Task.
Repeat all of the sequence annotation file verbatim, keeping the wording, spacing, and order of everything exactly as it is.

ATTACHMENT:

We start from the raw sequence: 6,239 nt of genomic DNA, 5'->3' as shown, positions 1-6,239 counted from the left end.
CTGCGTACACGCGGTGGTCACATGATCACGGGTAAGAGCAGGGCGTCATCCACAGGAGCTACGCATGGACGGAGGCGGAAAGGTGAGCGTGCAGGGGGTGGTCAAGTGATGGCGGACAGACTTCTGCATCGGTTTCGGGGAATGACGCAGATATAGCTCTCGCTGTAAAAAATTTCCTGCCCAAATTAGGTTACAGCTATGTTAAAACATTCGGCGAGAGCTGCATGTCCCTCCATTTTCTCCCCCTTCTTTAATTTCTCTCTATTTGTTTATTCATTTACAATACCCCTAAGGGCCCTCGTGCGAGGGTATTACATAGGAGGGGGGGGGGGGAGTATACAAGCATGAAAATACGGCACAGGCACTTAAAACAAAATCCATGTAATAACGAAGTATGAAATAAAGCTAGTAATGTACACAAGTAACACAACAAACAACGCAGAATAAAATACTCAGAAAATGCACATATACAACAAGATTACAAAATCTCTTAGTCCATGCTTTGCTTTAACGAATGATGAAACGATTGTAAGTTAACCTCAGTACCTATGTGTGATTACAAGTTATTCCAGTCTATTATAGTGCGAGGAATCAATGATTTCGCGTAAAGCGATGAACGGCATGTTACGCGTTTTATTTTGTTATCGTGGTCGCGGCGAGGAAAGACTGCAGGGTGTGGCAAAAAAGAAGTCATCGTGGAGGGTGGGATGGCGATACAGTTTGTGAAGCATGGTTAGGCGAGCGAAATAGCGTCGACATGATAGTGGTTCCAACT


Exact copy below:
We start from the raw sequence: 6,239 nt of genomic DNA, 5'->3' as shown, positions 1-6,239 counted from the left end.
CTGCGTACACGCGGTGGTCACATGATCACGGGTAAGAGCAGGGCGTCATCCACAGGAGCTACGCATGGACGGAGGCGGAAAGGTGAGCGTGCAGGGGGTGGTCAAGTGATGGCGGACAGACTTCTGCATCGGTTTCGGGGAATGACGCAGATATAGCTCTCGCTGTAAAAAATTTCCTGCCCAAATTAGGTTACAGCTATGTTAAAACATTCGGCGAGAGCTGCATGTCCCTCCATTTTCTCCCCCTTCTTTAATTTCTCTCTATTTGTTTATTCATTTACAATACCCCTAAGGGCCCTCGTGCGAGGGTATTACATAGGAGGGGGGGGGGGGAGTATACAAGCATGAAAATACGGCACAGGCACTTAAAACAAAATCCATGTAATAACGAAGTATGAAATAAAGCTAGTAATGTACACAAGTAACACAACAAACAACGCAGAATAAAATACTCAGAAAATGCACATATACAACAAGATTACAAAATCTCTTAGTCCATGCTTTGCTTTAACGAATGATGAAACGATTGTAAGTTAACCTCAGTACCTATGTGTGATTACAAGTTATTCCAGTCTATTATAGTGCGAGGAATCAATGATTTCGCGTAAAGCGATGAACGGCATGTTACGCGTTTTATTTTGTTATCGTGGTCGCGGCGAGGAAAGACTGCAGGGTGTGGCAAAAAAGAAGTCATCGTGGAGGGTGGGATGGCGATACAGTTTGTGAAGCATGGTTAGGCGAGCGAAATAGCGTCGACATGATAGTGGTTCCAACT